National laws and policies in the Americas have not granted persons with mental disabilities periodic review of detention by a competent, impartial, and independent tribunal as required by Articles 7.6, 8, and 25 of the American Convention11 (21). National laws in the Americas should therefore establish review bodies to guarantee that persons involuntarily admitted in psychiatric institutions have a legal recourse (as established by the American Convention) to review and determine "at reasonable intervals": 1) the lawfulness of their detention, 2) the right to appeal to a higher court against a decision regarding admission or retention in a mental health facility, and 3) the right to be protected against acts that violate their basic human rights and freedoms.
The countries of the Americas have not yet satisfied their obligations to protect, respect, and fulfill the human rights of persons with disabilities, despite human rights instruments recognizing these obligations. As a consequence, a more vigorous application of international human rights standards by the Inter-American Human Rights System is necessary to hold States accountable for their treatment of persons with mental disabilities, especially in the context of involuntary admission and detention in psychiatric institutions.
The IACHR has not yet interpreted the sections of the American Convention that apply to persons with mental disabilities subject to involuntary admission and detention in psychiatric facilities. The comparison above suggests, however, that the IACHR should apply the human rights principles in Sections 7 and 8 of the American Convention in a way that approximates the analysis found in MI Principles 16 and 17 as well as ECHR cases such as Winterwerp and X v. United Kingdom.
The IACHR has demonstrated its willingness to apply the precedents of the ECHR and the guidance of the MI Principles to jurisprudence related to persons with mental disabilities in other contexts. In Victor Rosario Congo v. Ecuador, the IACHR utilized the MI Principles to interpret the standards of the American Convention that provide for the right to physical integrity, the right to life, and the right to judicial protection. In that report the IACHR also cited precedents in ECHR opinions addressing these same issues (14). The Congo report heralded a new era in IACHR jurisprudence, recognizing for the first time that the regional human rights conventions applied to persons with mental disabilities in the Americas, and simultaneously using precedents from the MI Principles and ECHR to interpret these rights.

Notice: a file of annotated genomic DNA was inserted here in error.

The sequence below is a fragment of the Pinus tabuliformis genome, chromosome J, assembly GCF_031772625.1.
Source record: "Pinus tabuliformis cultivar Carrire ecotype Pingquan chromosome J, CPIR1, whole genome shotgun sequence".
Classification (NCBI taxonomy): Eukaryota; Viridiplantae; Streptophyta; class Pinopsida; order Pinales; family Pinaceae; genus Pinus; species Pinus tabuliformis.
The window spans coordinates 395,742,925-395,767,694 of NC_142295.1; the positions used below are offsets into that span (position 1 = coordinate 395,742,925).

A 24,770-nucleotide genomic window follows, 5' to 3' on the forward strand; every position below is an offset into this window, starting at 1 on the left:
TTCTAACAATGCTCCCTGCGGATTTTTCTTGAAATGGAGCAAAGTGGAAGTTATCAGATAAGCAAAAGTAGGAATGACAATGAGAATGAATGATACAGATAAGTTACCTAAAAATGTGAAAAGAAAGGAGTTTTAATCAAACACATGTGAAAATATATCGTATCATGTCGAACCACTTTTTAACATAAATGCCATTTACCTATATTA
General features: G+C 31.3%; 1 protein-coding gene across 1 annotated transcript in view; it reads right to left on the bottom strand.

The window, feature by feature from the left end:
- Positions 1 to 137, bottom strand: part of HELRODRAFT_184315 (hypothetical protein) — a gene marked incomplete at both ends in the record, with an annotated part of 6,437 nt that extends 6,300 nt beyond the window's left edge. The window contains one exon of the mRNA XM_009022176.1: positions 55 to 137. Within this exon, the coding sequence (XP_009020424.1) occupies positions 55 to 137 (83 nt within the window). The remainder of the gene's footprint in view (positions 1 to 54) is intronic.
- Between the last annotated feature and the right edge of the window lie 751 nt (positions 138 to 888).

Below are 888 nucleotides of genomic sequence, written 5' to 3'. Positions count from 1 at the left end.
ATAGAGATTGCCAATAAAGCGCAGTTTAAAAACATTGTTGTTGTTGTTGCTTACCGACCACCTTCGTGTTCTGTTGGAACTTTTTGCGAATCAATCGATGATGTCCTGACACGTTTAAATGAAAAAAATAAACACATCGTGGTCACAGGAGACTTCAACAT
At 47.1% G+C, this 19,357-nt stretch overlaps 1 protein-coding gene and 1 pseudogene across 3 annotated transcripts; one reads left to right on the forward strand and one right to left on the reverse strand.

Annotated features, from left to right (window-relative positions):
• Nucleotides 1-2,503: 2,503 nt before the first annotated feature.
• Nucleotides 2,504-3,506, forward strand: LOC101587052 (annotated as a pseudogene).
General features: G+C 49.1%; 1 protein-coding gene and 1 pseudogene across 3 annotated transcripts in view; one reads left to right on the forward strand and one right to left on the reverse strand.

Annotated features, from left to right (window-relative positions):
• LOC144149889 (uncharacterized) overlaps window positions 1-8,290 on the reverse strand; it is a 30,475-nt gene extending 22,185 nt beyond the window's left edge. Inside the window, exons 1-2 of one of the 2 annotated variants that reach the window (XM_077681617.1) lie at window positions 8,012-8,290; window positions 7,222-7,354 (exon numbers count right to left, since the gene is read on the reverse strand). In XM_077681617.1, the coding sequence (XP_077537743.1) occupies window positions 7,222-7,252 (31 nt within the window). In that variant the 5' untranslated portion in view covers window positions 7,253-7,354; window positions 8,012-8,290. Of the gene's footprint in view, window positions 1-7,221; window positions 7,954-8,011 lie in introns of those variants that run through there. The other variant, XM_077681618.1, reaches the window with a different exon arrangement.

The IACHR should also strengthen the human rights framework by compelling States to modernize their mental health laws to incorporate these human rights norms and principles. The IACHR has already urged Organization of American States (OAS) Member States to "[t]ake legislative, judicial, administrative, educational, and other steps to disseminate [. . .] the international standards and provisions of human rights conventions that protect the mentally ill. . ." (13).
The strengthening of the human rights framework that supports mental health will fortify other human rights and fundamental freedoms as well. The movement to reduce involuntary admissions (through de-institutionalization and the implementation of community-based services) demands national laws that establish alternatives such as out-patient treatment, medical care in general hospitals, partial hospitalizations, halfway houses, or supportive apartments, among others (23). Further, this trend can facilitate the reform of mental health services, as is already happening in some countries of the Region12 (13, 2425).
Finally, the IACHR, national governments, and others should collaborate with PAHO to increase the awareness and understanding of the interconnectedness of public health and human rights. In collaboration with the IACHR and other international and national agencies, PAHO is developing a project to promote and protect the human rights of persons with mental disabilities through initiatives such as national training workshops for the government and civil society, mental heath policy and law reform, empowerment of consumers, and technical collaboration with human rights bodies on the preparation of country reports and technical opinions.